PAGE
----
CG Technology (formerly Cantor Gaming), one of the largest race and sports book operators in the United States, has agreed to pay $16.5 million in penalties and forfeiture to the federal government due to the company's involvement in illegal gambling and money laundering schemes.
Former senior executive officer at Cantor Gaming Michael Colbert previously pleaded guilty to conspiring to participate in an illegal gambling business. He faces up to five years in prison.
According to a press statement from the Department of Justice, Cantor Gaming offered preferential treatment to important bettors, including higher betting limits and direct access to Michael Colbert, whose job was to set the lines and odds for the betting contests.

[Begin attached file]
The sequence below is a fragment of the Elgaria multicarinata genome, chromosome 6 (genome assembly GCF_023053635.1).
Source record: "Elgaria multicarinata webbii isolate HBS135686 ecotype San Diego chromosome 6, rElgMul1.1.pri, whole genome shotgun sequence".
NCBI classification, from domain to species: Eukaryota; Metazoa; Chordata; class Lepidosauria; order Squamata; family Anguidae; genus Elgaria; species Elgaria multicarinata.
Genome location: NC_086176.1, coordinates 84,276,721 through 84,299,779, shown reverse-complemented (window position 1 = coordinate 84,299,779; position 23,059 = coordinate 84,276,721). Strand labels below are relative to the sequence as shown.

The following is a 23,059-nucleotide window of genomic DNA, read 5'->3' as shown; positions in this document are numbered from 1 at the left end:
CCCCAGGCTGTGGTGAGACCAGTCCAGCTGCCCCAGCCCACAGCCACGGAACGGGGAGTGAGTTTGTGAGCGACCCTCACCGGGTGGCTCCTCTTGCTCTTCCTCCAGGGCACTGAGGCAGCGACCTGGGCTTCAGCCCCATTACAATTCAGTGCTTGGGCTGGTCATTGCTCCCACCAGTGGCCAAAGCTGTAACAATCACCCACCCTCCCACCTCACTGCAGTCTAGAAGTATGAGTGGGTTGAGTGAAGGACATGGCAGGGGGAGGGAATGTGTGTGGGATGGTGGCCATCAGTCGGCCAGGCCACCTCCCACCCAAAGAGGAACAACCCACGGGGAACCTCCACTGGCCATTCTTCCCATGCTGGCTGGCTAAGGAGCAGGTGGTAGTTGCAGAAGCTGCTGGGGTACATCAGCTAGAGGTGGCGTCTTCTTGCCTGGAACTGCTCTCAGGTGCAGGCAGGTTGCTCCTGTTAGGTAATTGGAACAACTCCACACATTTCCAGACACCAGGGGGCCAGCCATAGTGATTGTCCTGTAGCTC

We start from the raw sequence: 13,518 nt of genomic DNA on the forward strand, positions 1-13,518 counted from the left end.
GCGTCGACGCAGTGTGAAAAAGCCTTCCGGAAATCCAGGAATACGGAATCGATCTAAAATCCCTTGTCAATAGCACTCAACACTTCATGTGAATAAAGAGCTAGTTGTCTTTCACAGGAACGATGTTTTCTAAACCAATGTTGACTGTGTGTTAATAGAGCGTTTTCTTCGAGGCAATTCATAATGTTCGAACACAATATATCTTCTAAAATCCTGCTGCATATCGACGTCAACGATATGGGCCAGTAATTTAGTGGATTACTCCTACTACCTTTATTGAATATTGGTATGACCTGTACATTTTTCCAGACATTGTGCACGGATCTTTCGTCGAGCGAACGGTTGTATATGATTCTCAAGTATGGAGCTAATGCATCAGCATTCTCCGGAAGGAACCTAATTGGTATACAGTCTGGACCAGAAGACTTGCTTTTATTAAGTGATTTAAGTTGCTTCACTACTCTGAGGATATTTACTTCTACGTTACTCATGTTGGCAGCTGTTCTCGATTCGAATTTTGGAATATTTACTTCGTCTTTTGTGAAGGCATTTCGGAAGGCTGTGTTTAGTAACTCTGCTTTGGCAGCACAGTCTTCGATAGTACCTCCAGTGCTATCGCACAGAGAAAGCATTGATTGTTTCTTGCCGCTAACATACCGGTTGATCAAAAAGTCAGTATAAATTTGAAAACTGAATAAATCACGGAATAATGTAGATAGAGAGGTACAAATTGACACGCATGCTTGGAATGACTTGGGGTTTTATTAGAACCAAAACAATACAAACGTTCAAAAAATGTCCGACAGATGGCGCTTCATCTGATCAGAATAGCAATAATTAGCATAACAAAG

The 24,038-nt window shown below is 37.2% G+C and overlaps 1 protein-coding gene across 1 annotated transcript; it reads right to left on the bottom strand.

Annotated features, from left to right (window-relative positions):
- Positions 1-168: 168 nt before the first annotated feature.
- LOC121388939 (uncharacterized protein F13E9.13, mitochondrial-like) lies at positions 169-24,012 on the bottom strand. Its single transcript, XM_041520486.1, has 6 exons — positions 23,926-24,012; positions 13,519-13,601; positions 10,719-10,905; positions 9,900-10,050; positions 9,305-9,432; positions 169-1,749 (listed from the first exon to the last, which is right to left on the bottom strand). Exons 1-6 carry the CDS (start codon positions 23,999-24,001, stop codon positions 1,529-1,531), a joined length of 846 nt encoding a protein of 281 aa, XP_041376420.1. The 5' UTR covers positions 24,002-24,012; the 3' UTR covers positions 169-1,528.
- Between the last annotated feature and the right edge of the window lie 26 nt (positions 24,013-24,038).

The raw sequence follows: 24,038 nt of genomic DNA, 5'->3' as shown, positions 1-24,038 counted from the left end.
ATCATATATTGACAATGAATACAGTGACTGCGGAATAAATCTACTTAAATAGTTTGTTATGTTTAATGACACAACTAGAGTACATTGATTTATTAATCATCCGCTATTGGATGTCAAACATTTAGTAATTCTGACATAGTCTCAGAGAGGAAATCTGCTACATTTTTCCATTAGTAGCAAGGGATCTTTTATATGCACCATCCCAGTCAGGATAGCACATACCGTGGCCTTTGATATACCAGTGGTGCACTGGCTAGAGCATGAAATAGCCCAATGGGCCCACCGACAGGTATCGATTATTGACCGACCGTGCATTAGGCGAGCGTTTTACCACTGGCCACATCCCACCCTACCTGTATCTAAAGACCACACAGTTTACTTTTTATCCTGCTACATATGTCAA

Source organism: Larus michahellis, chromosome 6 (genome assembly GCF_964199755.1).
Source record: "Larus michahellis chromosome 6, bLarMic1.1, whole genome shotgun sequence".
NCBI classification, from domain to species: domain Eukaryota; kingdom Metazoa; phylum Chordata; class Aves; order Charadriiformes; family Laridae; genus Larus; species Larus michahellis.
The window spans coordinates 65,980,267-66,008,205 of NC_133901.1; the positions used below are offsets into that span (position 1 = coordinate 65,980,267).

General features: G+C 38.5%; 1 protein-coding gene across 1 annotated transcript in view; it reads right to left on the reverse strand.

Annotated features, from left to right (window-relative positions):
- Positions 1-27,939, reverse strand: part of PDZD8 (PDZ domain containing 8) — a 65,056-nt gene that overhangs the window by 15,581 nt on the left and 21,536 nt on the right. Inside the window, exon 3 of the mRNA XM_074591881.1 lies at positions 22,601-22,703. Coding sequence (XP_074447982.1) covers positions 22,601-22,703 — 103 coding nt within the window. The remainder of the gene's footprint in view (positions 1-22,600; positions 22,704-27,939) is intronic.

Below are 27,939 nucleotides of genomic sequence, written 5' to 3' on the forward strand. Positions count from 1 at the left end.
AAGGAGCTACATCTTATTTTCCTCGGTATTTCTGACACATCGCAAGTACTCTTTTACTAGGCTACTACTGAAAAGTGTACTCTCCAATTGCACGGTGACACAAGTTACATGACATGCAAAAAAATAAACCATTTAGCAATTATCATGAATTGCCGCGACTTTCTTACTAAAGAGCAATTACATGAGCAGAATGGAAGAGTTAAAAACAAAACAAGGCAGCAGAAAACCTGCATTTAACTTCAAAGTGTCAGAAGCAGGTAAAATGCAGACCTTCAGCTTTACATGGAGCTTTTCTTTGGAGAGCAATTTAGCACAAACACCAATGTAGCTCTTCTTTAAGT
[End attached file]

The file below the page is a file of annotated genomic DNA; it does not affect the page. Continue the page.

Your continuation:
To accommodate the important bettors, Colbert and his staff violated several state and federal laws by accepting and facilitating "messenger betting," accepting and facilitating out-of-state betting through wire communications, and processing large cash deposits knowing that the property involved represented the proceeds of some form of illegal activity.
As a result of the above violations, two important high-volume bettors ran illegal bookmaking operations and were able to launder their illegal proceeds through Cantor Gaming wagering accounts.
Cantor Gaming, an affiliate of Cantor Fitzgerald, operated race and sports books at The Venetian, The Palazzo, M Resort, Hard Rock, Tropicana, Cosmopolitan, Palms, and Silverton.
The Department of Justice says CG Technology is cooperating and has undertaken reforms to its business and compliance operations as a result of the resolution.